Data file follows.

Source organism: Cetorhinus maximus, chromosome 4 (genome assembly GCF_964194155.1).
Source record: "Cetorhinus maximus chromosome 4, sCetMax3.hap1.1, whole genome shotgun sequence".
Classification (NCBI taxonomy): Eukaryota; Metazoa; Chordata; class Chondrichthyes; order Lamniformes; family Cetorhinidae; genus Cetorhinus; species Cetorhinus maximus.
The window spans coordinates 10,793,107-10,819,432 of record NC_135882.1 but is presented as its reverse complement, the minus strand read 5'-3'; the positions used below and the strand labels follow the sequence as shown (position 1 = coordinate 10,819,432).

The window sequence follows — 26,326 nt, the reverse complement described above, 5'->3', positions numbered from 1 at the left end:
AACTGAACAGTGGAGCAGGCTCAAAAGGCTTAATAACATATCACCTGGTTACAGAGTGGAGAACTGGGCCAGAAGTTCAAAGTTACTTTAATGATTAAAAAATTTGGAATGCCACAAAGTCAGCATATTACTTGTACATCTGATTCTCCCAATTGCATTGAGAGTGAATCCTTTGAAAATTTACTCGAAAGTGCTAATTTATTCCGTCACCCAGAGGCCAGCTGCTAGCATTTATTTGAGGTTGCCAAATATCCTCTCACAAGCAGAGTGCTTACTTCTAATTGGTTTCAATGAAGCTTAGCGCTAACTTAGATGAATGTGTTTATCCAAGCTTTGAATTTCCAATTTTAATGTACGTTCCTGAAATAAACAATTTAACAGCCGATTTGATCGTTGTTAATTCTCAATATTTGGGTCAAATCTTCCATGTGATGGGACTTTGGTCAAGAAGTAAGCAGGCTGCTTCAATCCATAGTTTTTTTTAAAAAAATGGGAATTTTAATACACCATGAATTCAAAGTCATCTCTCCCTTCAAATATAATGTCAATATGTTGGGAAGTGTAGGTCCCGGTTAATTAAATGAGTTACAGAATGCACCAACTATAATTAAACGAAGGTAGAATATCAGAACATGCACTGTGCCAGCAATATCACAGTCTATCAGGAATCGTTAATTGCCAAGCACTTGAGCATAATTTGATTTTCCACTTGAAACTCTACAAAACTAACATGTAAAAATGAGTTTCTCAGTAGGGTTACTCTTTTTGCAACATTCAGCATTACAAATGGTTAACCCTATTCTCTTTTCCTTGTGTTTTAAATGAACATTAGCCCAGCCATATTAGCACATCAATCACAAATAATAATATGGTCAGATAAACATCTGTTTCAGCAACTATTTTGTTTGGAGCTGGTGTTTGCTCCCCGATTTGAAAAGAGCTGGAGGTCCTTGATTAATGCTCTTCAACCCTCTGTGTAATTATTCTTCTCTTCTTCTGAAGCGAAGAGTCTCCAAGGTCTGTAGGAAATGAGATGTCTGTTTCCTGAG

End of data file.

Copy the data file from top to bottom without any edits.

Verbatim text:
Source organism: Cetorhinus maximus, chromosome 4 (genome assembly GCF_964194155.1).
Source record: "Cetorhinus maximus chromosome 4, sCetMax3.hap1.1, whole genome shotgun sequence".
Classification (NCBI taxonomy): Eukaryota; Metazoa; Chordata; class Chondrichthyes; order Lamniformes; family Cetorhinidae; genus Cetorhinus; species Cetorhinus maximus.
The window spans coordinates 10,793,107-10,819,432 of record NC_135882.1 but is presented as its reverse complement, the minus strand read 5'-3'; the positions used below and the strand labels follow the sequence as shown (position 1 = coordinate 10,819,432).

The window sequence follows — 26,326 nt, the reverse complement described above, 5'->3', positions numbered from 1 at the left end:
AACTGAACAGTGGAGCAGGCTCAAAAGGCTTAATAACATATCACCTGGTTACAGAGTGGAGAACTGGGCCAGAAGTTCAAAGTTACTTTAATGATTAAAAAATTTGGAATGCCACAAAGTCAGCATATTACTTGTACATCTGATTCTCCCAATTGCATTGAGAGTGAATCCTTTGAAAATTTACTCGAAAGTGCTAATTTATTCCGTCACCCAGAGGCCAGCTGCTAGCATTTATTTGAGGTTGCCAAATATCCTCTCACAAGCAGAGTGCTTACTTCTAATTGGTTTCAATGAAGCTTAGCGCTAACTTAGATGAATGTGTTTATCCAAGCTTTGAATTTCCAATTTTAATGTACGTTCCTGAAATAAACAATTTAACAGCCGATTTGATCGTTGTTAATTCTCAATATTTGGGTCAAATCTTCCATGTGATGGGACTTTGGTCAAGAAGTAAGCAGGCTGCTTCAATCCATAGTTTTTTTTAAAAAAATGGGAATTTTAATACACCATGAATTCAAAGTCATCTCTCCCTTCAAATATAATGTCAATATGTTGGGAAGTGTAGGTCCCGGTTAATTAAATGAGTTACAGAATGCACCAACTATAATTAAACGAAGGTAGAATATCAGAACATGCACTGTGCCAGCAATATCACAGTCTATCAGGAATCGTTAATTGCCAAGCACTTGAGCATAATTTGATTTTCCACTTGAAACTCTACAAAACTAACATGTAAAAATGAGTTTCTCAGTAGGGTTACTCTTTTTGCAACATTCAGCATTACAAATGGTTAACCCTATTCTCTTTTCCTTGTGTTTTAAATGAACATTAGCCCAGCCATATTAGCACATCAATCACAAATAATAATATGGTCAGATAAACATCTGTTTCAGCAACTATTTTGTTTGGAGCTGGTGTTTGCTCCCCGATTTGAAAAGAGCTGGAGGTCCTTGATTAATGCTCTTCAACCCTCTGTGTAATTATTCTTCTCTTCTTCTGAAGCGAAGAGTCTCCAAGGTCTGTAGGAAATGAGATGTCTGTTTCCTGAG